We are running SWATs, mainly in recruitment and retention and work closely with the York Trial Forge Centre and its programme of SWATs.  Were also have a portfolio of work around being more aware of the work involved with data collection and, perhaps, whether all those outcomes are really important.  Two key projects in this regard are ORINOCO, which is looking at how long data collection takes and DataCat, a wide Trial Forge Collaboration that looks at the categories of data collected in trials, again with the goal of making everyone, us too, more aware of where data collection effort is being put.

We’re into telling the future too.  The ESP2 project aims to see if trial managers can predict whether a trial site will meet its recruitment target.  It builds on the pilot project ESP, which is described in this Trials paper.  ESP2 is much bigger– we now want a 1000 trial manager predictions form around the world.  We expect to launch in October 2019: watch this space!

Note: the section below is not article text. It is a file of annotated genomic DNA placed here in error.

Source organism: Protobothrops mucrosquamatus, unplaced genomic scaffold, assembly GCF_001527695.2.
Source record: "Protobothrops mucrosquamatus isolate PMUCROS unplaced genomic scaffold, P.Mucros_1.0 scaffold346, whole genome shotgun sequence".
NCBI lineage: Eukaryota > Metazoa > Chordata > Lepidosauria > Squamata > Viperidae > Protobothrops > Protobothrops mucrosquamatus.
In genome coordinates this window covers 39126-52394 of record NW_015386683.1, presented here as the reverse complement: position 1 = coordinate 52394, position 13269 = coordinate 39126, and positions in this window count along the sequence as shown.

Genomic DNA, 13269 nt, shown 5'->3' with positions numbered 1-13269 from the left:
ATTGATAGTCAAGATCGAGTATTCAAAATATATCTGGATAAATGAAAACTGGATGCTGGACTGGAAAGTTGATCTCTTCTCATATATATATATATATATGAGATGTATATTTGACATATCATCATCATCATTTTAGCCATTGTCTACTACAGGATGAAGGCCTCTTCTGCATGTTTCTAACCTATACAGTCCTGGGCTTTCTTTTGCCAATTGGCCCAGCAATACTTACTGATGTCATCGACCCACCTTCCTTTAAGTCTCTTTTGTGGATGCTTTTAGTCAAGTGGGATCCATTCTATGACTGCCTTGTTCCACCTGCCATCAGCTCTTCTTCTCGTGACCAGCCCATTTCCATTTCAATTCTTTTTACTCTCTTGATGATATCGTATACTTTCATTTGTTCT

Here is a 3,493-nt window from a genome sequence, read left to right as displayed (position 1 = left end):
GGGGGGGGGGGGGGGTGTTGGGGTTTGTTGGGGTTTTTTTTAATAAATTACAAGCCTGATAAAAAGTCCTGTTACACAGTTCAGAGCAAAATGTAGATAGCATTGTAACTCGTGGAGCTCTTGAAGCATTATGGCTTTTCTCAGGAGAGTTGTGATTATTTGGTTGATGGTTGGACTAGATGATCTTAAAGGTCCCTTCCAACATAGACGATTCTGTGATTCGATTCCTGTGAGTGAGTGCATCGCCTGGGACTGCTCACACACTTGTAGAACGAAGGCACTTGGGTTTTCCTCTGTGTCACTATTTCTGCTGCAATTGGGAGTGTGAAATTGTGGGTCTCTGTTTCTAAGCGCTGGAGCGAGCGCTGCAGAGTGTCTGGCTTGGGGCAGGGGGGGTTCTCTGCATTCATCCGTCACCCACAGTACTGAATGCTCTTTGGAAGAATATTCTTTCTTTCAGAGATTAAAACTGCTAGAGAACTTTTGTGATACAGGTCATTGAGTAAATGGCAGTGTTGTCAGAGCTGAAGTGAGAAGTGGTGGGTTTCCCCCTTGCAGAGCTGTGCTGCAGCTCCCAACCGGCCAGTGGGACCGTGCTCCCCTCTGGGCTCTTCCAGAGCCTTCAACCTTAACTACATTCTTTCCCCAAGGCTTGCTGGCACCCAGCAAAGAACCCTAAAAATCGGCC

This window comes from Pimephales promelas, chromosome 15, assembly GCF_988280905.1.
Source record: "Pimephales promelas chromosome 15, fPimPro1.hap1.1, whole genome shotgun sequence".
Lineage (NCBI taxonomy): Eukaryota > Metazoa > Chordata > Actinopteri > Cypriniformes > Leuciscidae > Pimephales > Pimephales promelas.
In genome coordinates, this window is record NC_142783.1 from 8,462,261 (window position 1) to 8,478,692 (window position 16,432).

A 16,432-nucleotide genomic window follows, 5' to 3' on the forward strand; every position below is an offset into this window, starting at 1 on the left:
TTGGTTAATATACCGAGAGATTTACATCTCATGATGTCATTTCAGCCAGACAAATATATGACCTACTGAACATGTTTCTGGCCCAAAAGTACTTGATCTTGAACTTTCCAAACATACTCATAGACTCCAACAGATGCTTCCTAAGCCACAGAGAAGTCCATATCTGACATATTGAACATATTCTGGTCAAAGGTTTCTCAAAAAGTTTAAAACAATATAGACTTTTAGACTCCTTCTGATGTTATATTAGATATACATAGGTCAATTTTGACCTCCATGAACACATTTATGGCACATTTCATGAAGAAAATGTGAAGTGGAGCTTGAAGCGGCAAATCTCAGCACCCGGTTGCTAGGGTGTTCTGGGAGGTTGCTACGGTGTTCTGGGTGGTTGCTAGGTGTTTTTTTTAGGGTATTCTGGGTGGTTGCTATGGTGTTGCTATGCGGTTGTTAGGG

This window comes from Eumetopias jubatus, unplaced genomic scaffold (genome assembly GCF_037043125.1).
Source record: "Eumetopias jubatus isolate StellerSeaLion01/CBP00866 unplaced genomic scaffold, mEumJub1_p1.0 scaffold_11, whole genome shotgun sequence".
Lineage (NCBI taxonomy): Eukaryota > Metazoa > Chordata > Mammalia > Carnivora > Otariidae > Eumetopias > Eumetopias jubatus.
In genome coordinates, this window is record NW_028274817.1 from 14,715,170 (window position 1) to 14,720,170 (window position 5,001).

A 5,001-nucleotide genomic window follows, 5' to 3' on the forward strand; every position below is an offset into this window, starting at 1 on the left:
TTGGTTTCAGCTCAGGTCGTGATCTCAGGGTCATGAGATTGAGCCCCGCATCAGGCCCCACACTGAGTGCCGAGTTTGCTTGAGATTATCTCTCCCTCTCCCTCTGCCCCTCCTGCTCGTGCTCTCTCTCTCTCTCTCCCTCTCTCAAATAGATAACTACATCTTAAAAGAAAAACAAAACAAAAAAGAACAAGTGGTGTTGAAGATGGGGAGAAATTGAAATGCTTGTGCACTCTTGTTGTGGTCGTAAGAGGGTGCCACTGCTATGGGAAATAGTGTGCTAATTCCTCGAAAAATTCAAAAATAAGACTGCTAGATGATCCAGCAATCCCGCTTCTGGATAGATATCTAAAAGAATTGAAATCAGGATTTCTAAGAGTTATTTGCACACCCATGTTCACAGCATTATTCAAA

Ongoing Funded Programmes

PROMETHEUS

This is a collaboration with the York Trial Forge Centre.  The aim of this programme is to pump prime existing trial teams up to £5,000 to test commonly used strategies for improving trial recruitment and retention by embedding RCTs within already funded trials. The ultimate goal is to make the inclusion of Studies Within A Trial (SWATs) routine when conducting a trial.

More information

ORINOCO

Trials are one of the best ways of testing treatments but they can be expensive and time consuming. The amount of data collected has a big influence on both cost and time.  We aim to understand how much time trial teams spend collecting the most important trial data (called primary outcomes) compared to the other data they collect (secondary outcomes).

More information

What are the most important unanswered trial process research questions?

There are lots of questions we could ask but what are the most important ones?  We’ve worked with the James Lind Alliance, the Health Research Board – Trials Methodology Research Network, Dr Katie Gillies and others to get priority lists for recruitment and retention.

Recruitment
Retention

Systematic reviews